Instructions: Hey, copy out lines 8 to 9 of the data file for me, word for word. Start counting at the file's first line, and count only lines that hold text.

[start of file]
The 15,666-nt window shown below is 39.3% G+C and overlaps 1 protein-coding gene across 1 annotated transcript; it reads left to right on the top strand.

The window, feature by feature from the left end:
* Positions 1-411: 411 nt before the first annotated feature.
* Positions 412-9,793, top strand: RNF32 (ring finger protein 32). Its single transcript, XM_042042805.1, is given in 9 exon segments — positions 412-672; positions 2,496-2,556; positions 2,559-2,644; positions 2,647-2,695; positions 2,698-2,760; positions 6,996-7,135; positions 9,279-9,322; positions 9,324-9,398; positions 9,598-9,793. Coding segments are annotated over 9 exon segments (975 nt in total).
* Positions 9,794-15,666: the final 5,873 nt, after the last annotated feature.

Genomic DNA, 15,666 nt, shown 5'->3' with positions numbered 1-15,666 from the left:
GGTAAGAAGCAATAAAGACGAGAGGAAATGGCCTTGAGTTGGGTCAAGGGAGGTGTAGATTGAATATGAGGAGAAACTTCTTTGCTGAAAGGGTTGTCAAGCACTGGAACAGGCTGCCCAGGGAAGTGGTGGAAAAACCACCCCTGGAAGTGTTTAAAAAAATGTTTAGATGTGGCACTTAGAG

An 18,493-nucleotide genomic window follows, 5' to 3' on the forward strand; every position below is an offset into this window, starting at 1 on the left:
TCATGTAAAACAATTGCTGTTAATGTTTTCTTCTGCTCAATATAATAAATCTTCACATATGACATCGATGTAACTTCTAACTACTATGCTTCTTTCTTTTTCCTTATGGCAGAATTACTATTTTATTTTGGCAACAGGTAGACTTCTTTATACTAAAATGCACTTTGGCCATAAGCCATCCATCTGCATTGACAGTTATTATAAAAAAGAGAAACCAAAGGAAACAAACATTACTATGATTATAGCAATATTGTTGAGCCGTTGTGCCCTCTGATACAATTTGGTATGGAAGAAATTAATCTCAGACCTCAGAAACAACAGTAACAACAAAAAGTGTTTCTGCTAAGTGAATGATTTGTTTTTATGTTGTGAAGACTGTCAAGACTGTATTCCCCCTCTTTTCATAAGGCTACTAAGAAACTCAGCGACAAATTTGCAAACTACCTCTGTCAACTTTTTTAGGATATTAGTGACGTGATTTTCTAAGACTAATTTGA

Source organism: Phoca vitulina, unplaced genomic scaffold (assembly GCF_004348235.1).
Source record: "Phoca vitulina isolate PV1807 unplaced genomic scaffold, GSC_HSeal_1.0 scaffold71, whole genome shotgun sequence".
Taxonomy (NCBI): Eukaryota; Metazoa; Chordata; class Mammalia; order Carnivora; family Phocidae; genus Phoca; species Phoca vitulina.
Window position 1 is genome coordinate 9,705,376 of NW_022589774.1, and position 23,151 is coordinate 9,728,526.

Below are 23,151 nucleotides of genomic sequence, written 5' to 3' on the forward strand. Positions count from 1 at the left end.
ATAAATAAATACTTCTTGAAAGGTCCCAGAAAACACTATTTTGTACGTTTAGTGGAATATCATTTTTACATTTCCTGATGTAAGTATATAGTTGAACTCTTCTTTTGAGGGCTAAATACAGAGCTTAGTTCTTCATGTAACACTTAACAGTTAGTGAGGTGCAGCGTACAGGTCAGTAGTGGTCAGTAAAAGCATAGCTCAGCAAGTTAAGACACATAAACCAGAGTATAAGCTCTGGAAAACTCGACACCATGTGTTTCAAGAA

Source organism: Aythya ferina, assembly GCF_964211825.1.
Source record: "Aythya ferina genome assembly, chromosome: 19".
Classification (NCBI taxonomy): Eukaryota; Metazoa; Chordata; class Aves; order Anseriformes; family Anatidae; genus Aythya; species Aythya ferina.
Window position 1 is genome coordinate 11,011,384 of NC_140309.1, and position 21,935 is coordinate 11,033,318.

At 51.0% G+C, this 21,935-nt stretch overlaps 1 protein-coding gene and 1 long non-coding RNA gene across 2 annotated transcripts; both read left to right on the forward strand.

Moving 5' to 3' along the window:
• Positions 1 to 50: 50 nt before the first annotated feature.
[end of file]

An 18,493-nucleotide genomic window follows, 5' to 3' on the forward strand; every position below is an offset into this window, starting at 1 on the left:
TCATGTAAAACAATTGCTGTTAATGTTTTCTTCTGCTCAATATAATAAATCTTCACATATGACATCGATGTAACTTCTAACTACTATGCTTCTTTCTTTTTCCTTATGGCAGAATTACTATTTTATTTTGGCAACAGGTAGACTTCTTTATACTAAAATGCACTTTGGCCATAAGCCATCCATCTGCATTGACAGTTATTATAAAAAAGAGAAACCAAAGGAAACAAACATTACTATGATTATAGCAATATTGTTGAGCCGTTGTGCCCTCTGATACAATTTGGTATGGAAGAAATTAATCTCAGACCTCAGAAACAACAGTAACAACAAAAAGTGTTTCTGCTAAGTGAATGATTTGTTTTTATGTTGTGAAGACTGTCAAGACTGTATTCCCCCTCTTTTCATAAGGCTACTAAGAAACTCAGCGACAAATTTGCAAACTACCTCTGTCAACTTTTTTAGGATATTAGTGACGTGATTTTCTAAGACTAATTTGA